The “Transtextual Networks” project is primarily concerned with the manuscripts that contain three late antique accounts of the Trojan War:

  • the Ephemeridos belli Troiani [‘The Diary of the Trojan War’] attributed to Dictys of Crete,1
  • the De excidio Troiae historia [‘The History of the Destruction of Troy’] attributed to Dares of Phrygia,2
  • the anonymous Excidium Troie [‘The Destruction of Troy’].3

All three works are exclusively devoted to the matter of Troy albeit with different scopes. Little is known with any certainty about any of them; they were composed in unknown locations by unknown authors at some point between the fourth and sixth centuries.4 In their telling of the story of the Trojan War, they not only deviate from the classical, Homeric tradition but also differ from each other in terms of their style and contents. The majority of modern scholars who have studied these three narratives have been involved in searching for the ‘original versions’ of these works and were more interested in linguistic analysis in order to determine their sources and to pinpoint their time and place of production. Their so-called “vulgar Latin style” caused a general underestimation and neglect of these works by modern scholars, especially with regard to their significance throughout the Middle Ages. The De excidio Troiae historia was clearly the most influential and popular work among the three; however, the contribution of the other two, the Ephemeridos belli Troiani and the Excidium Troie, to the development of the Trojan narrative should not be underestimated.5

The Ephemeridos belli Troiani and the De excidio Troiae historia, both of which claim to be eyewitness accounts of the Trojan War, were considered genuine historical accounts for over a millennium following their composition. After being declared late antique forgeries in the eighteenth century, they lost their authoritative status and historical standing. On the other hand, even though it is now clear that medieval authors and readers knew and used the work, the Excidium Troie was completely forgotten in modern times, only to be rediscovered in the 1930s.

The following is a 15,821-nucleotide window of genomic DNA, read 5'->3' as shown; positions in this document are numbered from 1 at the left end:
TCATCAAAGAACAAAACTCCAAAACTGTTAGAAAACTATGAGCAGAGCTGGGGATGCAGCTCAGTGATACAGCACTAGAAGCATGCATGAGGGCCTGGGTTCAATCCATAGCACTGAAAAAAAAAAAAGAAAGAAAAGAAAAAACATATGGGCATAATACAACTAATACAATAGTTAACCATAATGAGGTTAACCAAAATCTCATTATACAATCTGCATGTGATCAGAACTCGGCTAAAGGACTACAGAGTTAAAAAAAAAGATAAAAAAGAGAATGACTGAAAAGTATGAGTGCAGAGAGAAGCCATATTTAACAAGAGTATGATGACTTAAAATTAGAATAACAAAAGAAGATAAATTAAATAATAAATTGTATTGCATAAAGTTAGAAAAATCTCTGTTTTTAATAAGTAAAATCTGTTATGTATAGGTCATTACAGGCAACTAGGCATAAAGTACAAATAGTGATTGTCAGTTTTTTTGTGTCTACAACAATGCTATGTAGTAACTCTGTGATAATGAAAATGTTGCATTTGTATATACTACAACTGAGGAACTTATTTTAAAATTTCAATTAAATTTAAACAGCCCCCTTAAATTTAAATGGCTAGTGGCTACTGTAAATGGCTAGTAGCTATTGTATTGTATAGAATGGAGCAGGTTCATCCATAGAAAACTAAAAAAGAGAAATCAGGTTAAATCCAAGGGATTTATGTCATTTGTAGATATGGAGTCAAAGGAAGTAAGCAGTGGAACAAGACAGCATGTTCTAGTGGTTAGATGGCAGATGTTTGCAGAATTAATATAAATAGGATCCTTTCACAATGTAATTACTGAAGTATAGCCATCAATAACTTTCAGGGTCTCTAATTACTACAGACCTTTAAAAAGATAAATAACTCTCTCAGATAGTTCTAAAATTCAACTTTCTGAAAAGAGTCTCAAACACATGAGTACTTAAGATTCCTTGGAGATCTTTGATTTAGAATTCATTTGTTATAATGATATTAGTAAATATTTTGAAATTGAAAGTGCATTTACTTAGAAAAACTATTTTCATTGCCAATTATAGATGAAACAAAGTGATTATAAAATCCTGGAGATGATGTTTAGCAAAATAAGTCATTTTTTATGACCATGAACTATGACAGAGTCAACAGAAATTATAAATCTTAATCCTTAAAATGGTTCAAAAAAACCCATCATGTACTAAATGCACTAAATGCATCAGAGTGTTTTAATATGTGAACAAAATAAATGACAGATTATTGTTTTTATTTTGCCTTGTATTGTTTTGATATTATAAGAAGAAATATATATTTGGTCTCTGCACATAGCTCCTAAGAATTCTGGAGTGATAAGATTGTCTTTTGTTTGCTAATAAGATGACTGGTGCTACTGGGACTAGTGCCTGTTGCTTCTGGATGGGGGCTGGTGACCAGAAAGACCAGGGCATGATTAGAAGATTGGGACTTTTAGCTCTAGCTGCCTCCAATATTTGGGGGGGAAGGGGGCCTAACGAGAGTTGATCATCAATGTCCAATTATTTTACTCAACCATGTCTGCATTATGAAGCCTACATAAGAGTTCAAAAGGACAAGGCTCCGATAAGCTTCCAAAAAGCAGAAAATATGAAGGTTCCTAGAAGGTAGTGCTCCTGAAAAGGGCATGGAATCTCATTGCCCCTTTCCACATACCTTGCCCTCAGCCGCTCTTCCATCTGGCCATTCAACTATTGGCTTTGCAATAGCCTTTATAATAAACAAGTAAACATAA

For more information about the earliest manuscripts of the works, read: N. Kıvılcım Yavuz, “Late Antique Accounts of the Trojan War: A Comparative Look at the Manuscript Evidence,” Pecia. Le livre et l’écrit: Special issue on Le manuscrit, entre écriture et texte. 17 (2016): 149–70. DOI: 10.1484/J.PECIA.5.111766 [green open access]

For editions and translations of the works, see: Late Antique Accounts of the Trojan War: An Annotated Bibliography of Modern Editions and Translations.


  1. The first critical edition, based on six manuscripts, was Ephemeridos belli Troiani. Libri sex, edited by Ferdinand Meister, Bibliotheca scriptorum Graecorum et Romanorum Teubneriana (Leipzig: B. G. Teubner, 1872). Following the discovery of two papyri fragments in Greek in 1899 and 1966 respectively, there have been two more editions by Werner Eisenhut in 1958 and 1973 respectively, again by Teubner. However, the principles of the 1872 edition remained unchanged.
  2. The most recent edition is still Daretis Phrygii de excidio Troiae historia, edited by Ferdinand Meister, Bibliotheca scriptorum Graecorum et Romanorum Teubneriana (Leipzig: B. G. Teubner, 1873).
  3. The first edition of the work was Excidium Troiae, edited by E. Bagby Atwood and Virgil K. Whitaker (Cambridge, MA: Mediaeval Academy of America, 1944) based on three manuscripts. A newer edition was undertaken about three decades ago: Excidium Troie, edited by Alan Keith Bate (Frankfurt am Main: Peter Lang, 1986).
  4. For an analysis and early transmission and reception of the works, see N. Kıvılcım Yavuz, “Transmission and Adaptation of the Trojan Narrative in Frankish History between the Sixth and Tenth Centuries” (Doctoral thesis, University of Leeds, 2015), especially pp. 44-66, available open access on <>.
  5.  Some of the prominent works of the later Middle Ages and Renaissance, from Benoît de Sainte-Maure’s Le roman de Troie to Guido delle Colonne’s Historia destructionis Troiae, Giovanni Boccaccio’s Il filostrato, John Lydgate’s The Troy Book and William Shakespeare’s Troilus and Cressida, are all—in part or in full—based on these three works. Furthermore, Raoul Lefèvre’s poem based on Guido delle Colonne’s work under the title of Le Recueil des histoires de Troye is the first book printed in the French language. Interestingly enough, within a decade, William Caxton’s translation of this work into English, the Recuyell of the Historyes of Troye, would be the first book to be printed in the English language.